Jails, Hospitals & Hip-Hop: The Film

Jails, Hospitals & Hip-Hop: The Film

Jails, Hospitals & Hip-Hop's long journey from stage and prison-stage to the big screen and now DVD has been tumultuous. The film's original release plans were wildly ambitious: To help generate anticipation and buzz for the movie, Danny Hoch first released 1999's Whiteboyz, a muddled satire of racial and hip-hop politics spun off from one of Jails, Hospitals & Hip-Hop's characters. But Whiteboyz died a quick commercial death, and one-time underground-rap standard-bearer Rawkus abandoned its plan to release Jails, Hospitals & Hip-Hop and its soundtrack. The film was just barely released in New York and L.A., and now it's being inauspiciously shuffled onto a no-frills DVD. The film certainly deserves better, but its shabby treatment by a label that once symbolized all that was promising and pure about underground hip-hop only serves to validate its critique of the genre's callousness and greed—which is, ironically, its weakest aspect.

In a move that simultaneously highlights its theatrical origins and renders it more thrillingly cinematic, Jails, Hospitals & Hip-Hop alternates between documentary footage of Hoch performing his one-man show for often captive audiences, and filmed dramatizations that transform it into a series of interconnected short films. Like many chameleons, Hoch seems most comfortable when he's hiding behind masks, using his uncanny mastery of accents, dialects, and body language to embody unforgettable characters. These include an angry, divorced prison guard nearly as damaged by the brutality of the prison system as his charges, and an AIDS-ravaged prisoner whose comic discourse on economics, freedom, class, and healthy living steadily devolves into a cry of existential despair. As long as the film focuses on jails and hospitals, its grasp on its material is sure, strong, and humane. But its take on hip-hop is a lot shakier, too dependent on the kind of stereotypes—the deluded white wanna-b-boy, the cynical, opportunistic superstar—that Hoch usually excels at deflating or humanizing. And the only sequence in which Hoch plays himself—to tell an extended anecdote about being asked to play a Hispanic pool boy on Seinfeld—has an air of self-aggrandizement that's only partially negated by the self-deprecation of its bitter punchline.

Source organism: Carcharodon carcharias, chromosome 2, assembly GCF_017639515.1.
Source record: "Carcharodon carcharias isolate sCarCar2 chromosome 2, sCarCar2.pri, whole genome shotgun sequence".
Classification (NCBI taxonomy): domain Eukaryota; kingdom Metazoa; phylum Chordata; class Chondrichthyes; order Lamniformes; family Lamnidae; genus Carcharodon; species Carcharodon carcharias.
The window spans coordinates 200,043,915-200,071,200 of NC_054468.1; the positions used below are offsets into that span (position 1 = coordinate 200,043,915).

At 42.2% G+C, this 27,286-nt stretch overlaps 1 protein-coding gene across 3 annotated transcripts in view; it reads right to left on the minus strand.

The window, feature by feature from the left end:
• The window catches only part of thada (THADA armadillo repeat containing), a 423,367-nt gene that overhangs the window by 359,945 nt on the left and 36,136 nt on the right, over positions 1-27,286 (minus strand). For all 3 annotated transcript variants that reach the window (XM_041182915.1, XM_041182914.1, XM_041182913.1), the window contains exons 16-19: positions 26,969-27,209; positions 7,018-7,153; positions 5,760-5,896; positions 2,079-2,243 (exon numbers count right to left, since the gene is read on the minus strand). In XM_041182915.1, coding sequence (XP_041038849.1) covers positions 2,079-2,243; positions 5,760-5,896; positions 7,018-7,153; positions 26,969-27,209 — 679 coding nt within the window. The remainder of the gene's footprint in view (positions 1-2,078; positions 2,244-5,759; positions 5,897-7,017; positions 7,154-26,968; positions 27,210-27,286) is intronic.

Still, for all its flaws and its occasional overreaching, Jails, Hospitals & Hip-Hop qualifies as a poignant, touching, sociologically astute, kinetic, and gorgeously filmed tour de force. Hoch's labor of love, which he wrote and co-directed, spent years gathering dust, but as long as prisons continue to be built faster than schools, and rampant inequities and social, class, and racial schisms persist, the film's compassionate, sensitive take on capitalism's collateral damage will remain timely and relevant.

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